Formally prove that $\Theta(\max(f,g)) = \Theta(f+g)$

I am having a hard time proving that $\Theta(\max(f,g)) = \Theta(f+g)$

where

$(f+g)(n) = f(n) + g(n)$

and

$(\max{f,g})(n) = \max(f(n), g(n))$

I know that $\Theta$ is the combination of the upper and lower bounds, but I can't seem to prove this. It's hard for me to see how $\Theta$ of the max of two functions can be equivalent to $\Theta$ of the two functions added together. Any guidance would be appreciated. Let me know if I can provide more info.

This question is similar, but didn't quite help.

-

If $f,g \geq 0$, then $\frac{1}{2}(f+g) \leq \max(f,g) \leq (f+g)$. Rearranging gives $\max(f,g) \leq (f+g) \leq 2 \max(f,g)$.

It follows that $\Theta(f+g) = \Theta(\max(f,g))$.

Addendum: When we write $a \in \Theta(b)$, it means that there exists $\underline{k}, \overline{k} >0$, and $N$ such that if $n\geq N$, then $\underline{k} b(n) \leq a(n) \leq \overline{k} b(n)$. Note that if $a \in \Theta(b)$, then $\frac{1}{\overline{k}} a(n) \leq b(n) \leq \frac{1}{\underline{k}} a(n)$, and so $b \in \Theta(a)$, hence it is an equivalence relation.

The above shows that if we choose $\underline{k} = \frac{1}{2}$, $\overline{k} = 1, N=1$, then $\underline{k}(f(n)+g(n)) \leq \max(f(n),g(n)) \leq \overline{k}(f(n)+g(n))$, and hence $n \mapsto \max(f(n),g(n)) \in \Theta(n \mapsto f(n)+g(n))$, or, more colloquially, $\max(f,g) \in \Theta(f+g)$, and by the above remark, we also have $f+g \in \Theta(\max(f,g))$.

-
Maybe my confusion is dealing with the = sign. Are we saying that the two sets are equivalent? This is where I seem to be having trouble. I understand what you are saying about max<f+g<2max, but I don't see how this proves that the two sets are equal. – MrZander Jan 31 '13 at 18:24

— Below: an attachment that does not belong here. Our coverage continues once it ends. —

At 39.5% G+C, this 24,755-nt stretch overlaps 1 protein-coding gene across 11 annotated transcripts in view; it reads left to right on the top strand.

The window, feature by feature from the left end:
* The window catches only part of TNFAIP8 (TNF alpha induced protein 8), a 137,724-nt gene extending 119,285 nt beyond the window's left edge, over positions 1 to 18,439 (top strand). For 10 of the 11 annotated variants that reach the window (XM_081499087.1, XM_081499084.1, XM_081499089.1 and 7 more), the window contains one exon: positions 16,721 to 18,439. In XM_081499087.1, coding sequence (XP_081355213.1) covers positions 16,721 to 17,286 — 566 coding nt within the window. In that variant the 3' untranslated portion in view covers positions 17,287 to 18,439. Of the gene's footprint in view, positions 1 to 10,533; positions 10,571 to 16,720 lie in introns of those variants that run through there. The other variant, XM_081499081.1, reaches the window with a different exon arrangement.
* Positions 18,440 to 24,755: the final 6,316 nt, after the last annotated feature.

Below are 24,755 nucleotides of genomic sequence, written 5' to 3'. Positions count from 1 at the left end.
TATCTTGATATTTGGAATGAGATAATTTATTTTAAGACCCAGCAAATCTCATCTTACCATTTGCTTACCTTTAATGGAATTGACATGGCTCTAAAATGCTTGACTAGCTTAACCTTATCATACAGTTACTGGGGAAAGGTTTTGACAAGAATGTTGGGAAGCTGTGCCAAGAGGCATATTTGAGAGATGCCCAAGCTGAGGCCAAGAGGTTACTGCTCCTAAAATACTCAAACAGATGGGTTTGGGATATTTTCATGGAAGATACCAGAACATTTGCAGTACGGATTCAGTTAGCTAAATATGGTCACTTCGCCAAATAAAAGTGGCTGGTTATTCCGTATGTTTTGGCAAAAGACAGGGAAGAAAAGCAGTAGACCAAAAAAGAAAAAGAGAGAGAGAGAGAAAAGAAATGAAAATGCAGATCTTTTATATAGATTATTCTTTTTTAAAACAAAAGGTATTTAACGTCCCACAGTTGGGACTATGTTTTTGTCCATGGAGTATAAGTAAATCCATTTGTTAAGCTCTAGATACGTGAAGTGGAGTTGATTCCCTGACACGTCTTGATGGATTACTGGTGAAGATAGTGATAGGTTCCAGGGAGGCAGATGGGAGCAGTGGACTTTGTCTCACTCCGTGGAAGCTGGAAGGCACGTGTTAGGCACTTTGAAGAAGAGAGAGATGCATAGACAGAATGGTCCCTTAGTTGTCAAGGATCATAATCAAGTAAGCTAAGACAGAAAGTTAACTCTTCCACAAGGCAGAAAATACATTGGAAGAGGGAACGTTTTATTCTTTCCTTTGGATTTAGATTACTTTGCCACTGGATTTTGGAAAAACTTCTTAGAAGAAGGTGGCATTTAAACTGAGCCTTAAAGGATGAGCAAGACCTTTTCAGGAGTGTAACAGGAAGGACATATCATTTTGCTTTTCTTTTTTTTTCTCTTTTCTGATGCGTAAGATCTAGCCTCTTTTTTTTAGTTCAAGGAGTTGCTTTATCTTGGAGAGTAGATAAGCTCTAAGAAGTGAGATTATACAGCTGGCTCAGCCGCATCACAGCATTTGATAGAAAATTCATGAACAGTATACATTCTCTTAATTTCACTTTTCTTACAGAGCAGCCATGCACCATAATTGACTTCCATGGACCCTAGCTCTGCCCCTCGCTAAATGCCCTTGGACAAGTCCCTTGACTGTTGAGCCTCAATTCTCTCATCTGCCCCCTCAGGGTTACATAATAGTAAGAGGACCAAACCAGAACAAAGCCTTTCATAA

Well, I am sure that you can formalize it, but usually the notation is used very loosely. When one writes $f \in \Theta(g)$, it means for $n$ sufficiently large, there are strictly positive constants $\underline{k}, \overline{k}$ such that $\underline{k} g(n) \leq f(n) \leq \overline{k} g(n)$. When you write $\Theta(f) = \Theta(g)$, the interpretation is that $h \in \Theta(f)$ iff $h \in \Theta(g)$. So I suppose you could define $\Theta(g)$ as the set of $f$s satisfying the above inequalities and all would be fine... – copper.hat Jan 31 '13 at 18:31
Okay, I think I see where you are coming from. I am going to try and formally work this out. – MrZander Jan 31 '13 at 23:21
@Shammy: Thanks :-). Your comment produced a guffaw on this end... – copper.hat Oct 3 '15 at 18:30
@Shammy: I'm not exactly sure what you are asking. Remember that the whole 'O' thing represents a collection of functions, so when we write $h \in \Theta(f+g)$ is means there is some $a,b>0$ and $N>0$ such that if $n \ge N$, then $a(f(n)+g(n)) \le h(n) \le b (f(n)+g(n))$. The above just shows that $\Theta(f+g) = \Theta(\max(f,g))$. – copper.hat Oct 3 '15 at 18:42

Certainly, $\max(f,g) \leq f+g$ so $\max(f,g) = O(f+g)$, and it only remains to establish the lower bound.

If $f = \Theta(g)$, the statement is trivial, so assume $f = O(g)$ and then $2 \max(f,g) = 2g \geq f+g$, which implies $\max(f,g) = \Omega(f+g)$, as desired.

-

Just hope this clarifies a bit more:

You want to show that $h(x)=\max(f(x),g(x))=\Theta(f(x)+g(x))$. Observe two cases:

Case1:

$h(x)=f(x)$, hence $f(x) \geq g(x)$. Then $2 h(x) = 2 f(x) \geq f(x) + g(x)$,

$\Leftrightarrow h(x) \geq \frac{f(x)+g(x)}{2}$

$\Leftrightarrow h(x) = \Omega(f(x)+g(x))$ This gives the lower bound.

Next, $h(x)=f(x) \leq f(x)+g(x)=O(f(x)+g(x))$

Hence, $h(x)=\Theta(f(x)+g(x))$

Case 2:

$h(x)=g(x)$. Similar to Case 1.

-
I want to show $\Theta(\max(f(x),g(x)))=\Theta(f(x)+g(x))$ – MrZander Feb 5 '13 at 1:38